Tuesday's USDA Oilseeds: World Markets and Trade report shows global ending stocks increasing for the third consecutive month, with Canadian production behind the move. As indicated on the attached chart, the August report estimated the 2015/16 global carryout of canola/rapeseed at 3.382 million metric tons, down 55% from the estimated 2014/15 carryout, representing a stocks/use ratio of 5%.
Since then, global ending stocks have been increased to 4.141 mmt in September, 4.957 mmt in October and to 5.278 mmt in Tuesday's November report, an overall increase of 1.9 mmt. A look at the data reported over this time indicates Canada's canola production was estimated at 13 mmt in August, 13.3 mmt in September, in-line with Statistics Canada's July estimates, 14.3 mmt in October which equals Statistics Canada's September estimates and at 15.5 mmt in Tuesday's November report. This sets the stage for a similar move which is widely expected in Statistics Canada's next production report, to be released on Dec. 4.
Despite the easing global stock situation, November's global stocks estimates of 5.278 mmt for 2015/16 still reflects a 30% drop in ending stocks from the 7.561 mmt estimated for 2014/15. Ending global stocks as a percentage of total use are currently forecast at 7.6%, down from the 2014/15 stocks/use of 10.6%.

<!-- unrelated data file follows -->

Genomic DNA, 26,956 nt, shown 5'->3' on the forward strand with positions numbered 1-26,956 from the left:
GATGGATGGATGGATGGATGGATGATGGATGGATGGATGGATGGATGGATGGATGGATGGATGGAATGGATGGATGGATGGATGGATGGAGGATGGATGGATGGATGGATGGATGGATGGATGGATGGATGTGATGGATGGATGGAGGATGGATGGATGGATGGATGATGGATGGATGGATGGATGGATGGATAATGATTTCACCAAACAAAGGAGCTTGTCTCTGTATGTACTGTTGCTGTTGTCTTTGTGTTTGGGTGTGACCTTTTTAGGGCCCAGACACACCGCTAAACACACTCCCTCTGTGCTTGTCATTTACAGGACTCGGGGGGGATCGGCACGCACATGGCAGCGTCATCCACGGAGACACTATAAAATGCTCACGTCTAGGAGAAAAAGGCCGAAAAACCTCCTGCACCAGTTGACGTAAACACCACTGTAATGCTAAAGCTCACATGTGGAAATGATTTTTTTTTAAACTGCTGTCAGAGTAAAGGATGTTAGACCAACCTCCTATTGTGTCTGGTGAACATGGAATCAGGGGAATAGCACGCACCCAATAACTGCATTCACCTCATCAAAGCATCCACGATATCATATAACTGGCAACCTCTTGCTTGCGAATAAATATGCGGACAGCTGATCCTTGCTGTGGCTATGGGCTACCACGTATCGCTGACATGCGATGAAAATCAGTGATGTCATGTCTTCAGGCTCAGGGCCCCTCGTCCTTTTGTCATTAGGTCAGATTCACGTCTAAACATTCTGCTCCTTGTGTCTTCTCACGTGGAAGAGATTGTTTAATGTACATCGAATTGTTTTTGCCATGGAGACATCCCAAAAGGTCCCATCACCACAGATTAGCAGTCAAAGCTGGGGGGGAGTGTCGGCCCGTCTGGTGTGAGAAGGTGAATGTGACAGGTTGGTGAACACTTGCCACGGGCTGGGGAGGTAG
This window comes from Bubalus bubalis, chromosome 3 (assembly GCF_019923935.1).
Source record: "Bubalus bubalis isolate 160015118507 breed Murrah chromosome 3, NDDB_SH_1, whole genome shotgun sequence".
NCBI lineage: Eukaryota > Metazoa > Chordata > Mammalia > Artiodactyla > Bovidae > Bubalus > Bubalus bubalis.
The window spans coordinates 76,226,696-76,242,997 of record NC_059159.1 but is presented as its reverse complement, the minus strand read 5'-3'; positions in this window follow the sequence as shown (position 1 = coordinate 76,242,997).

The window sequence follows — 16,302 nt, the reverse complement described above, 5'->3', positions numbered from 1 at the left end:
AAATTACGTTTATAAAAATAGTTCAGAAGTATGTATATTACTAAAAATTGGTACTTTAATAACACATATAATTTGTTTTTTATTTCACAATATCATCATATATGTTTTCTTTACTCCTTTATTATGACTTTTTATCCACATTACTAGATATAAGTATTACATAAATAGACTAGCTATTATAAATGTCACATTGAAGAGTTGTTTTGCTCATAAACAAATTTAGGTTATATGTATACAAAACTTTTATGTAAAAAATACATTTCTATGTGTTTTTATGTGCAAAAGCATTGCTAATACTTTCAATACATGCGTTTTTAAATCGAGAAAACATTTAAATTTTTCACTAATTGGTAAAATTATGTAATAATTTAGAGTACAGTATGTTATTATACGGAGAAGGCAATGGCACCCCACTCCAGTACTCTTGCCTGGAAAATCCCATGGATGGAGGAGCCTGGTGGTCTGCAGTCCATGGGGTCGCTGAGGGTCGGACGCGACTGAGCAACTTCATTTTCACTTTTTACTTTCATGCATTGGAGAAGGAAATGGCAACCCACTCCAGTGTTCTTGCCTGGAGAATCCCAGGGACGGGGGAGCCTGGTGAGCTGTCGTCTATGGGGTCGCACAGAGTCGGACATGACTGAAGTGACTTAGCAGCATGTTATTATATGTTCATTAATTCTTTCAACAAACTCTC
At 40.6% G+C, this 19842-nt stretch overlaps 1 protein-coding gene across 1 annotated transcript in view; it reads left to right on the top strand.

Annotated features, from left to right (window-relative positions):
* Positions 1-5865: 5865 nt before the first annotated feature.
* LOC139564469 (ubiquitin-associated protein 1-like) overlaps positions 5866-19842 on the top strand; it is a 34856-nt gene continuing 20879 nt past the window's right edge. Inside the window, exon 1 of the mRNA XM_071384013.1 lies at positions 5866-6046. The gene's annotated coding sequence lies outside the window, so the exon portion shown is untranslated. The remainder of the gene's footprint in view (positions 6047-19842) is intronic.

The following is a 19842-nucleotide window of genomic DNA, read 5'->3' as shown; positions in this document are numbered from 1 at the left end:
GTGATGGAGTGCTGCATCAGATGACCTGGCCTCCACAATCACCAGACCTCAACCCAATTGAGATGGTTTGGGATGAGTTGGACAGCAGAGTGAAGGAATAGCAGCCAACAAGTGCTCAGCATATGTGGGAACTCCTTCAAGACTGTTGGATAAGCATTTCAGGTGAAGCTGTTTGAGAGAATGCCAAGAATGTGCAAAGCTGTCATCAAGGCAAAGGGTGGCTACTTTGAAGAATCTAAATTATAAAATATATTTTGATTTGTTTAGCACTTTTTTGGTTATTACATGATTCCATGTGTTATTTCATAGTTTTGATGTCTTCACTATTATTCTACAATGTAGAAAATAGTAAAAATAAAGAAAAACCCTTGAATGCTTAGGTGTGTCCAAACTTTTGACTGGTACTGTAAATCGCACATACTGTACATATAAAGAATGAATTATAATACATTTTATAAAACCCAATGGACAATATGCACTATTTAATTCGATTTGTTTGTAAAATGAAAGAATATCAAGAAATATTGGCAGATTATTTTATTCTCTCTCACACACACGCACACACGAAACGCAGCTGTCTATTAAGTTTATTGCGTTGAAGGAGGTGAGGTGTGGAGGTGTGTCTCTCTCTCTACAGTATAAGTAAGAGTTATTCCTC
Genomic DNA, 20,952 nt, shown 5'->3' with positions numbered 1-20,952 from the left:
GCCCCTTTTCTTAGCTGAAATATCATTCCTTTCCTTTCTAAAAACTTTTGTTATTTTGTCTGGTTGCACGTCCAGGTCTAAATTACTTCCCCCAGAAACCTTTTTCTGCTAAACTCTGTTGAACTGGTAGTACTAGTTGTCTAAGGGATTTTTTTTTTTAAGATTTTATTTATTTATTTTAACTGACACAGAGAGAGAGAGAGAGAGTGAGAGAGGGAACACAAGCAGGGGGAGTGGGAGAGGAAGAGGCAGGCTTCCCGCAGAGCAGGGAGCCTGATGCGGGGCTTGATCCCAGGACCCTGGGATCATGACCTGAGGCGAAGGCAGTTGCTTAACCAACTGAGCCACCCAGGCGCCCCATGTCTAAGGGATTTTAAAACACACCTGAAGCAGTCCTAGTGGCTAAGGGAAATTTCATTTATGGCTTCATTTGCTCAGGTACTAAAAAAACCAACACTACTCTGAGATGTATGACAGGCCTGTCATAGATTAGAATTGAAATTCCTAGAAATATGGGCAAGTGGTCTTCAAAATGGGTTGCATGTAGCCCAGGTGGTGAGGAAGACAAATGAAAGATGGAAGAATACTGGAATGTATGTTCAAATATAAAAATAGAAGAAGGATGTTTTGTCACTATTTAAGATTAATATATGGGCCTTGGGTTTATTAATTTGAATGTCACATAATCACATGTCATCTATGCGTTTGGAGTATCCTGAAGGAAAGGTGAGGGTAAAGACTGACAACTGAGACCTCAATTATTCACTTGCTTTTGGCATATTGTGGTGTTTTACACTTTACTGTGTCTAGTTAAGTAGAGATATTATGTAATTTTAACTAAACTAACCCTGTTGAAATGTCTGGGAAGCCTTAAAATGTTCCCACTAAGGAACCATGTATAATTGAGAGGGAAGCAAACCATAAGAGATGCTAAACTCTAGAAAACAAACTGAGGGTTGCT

The USDA's forecast has also revised Canada's exports to increase by 400,000 mt to 8.2 mmt. This compares to the October Agriculture and Agri-Food Canada export estimate of 7.5 mmt, although current exports as of Nov. 1, or week 13, shows cumulative exports well ahead of this pace and also ahead of last year's pace (licensed exports only). The USDA justifies this move given a combination of higher production and higher Chinese demand, which was increased by 200,000 mt to 4.1 mmt, although down 10.8% from 2014/15.
The market is signaling an increasingly bearish situation, with basis and spreads both seen weakening. Vancouver cash canola was reported to have weakened $2/mt on Monday to $28/mt over the January future, the weakest basis seen in this market since January 8 2014 when the track market was reported at $11 over, according to ICE Canada cash data. This time last year the track Vancouver market was reported at $48/mt over the January, or $20/mt stronger.
The average prairie bid is close to the $10/bu or 440.92/mt level, with producer offerings poised to fall should cash prices move much below current levels.
Cliff Jamieson can be reached at firstname.lastname@example.org
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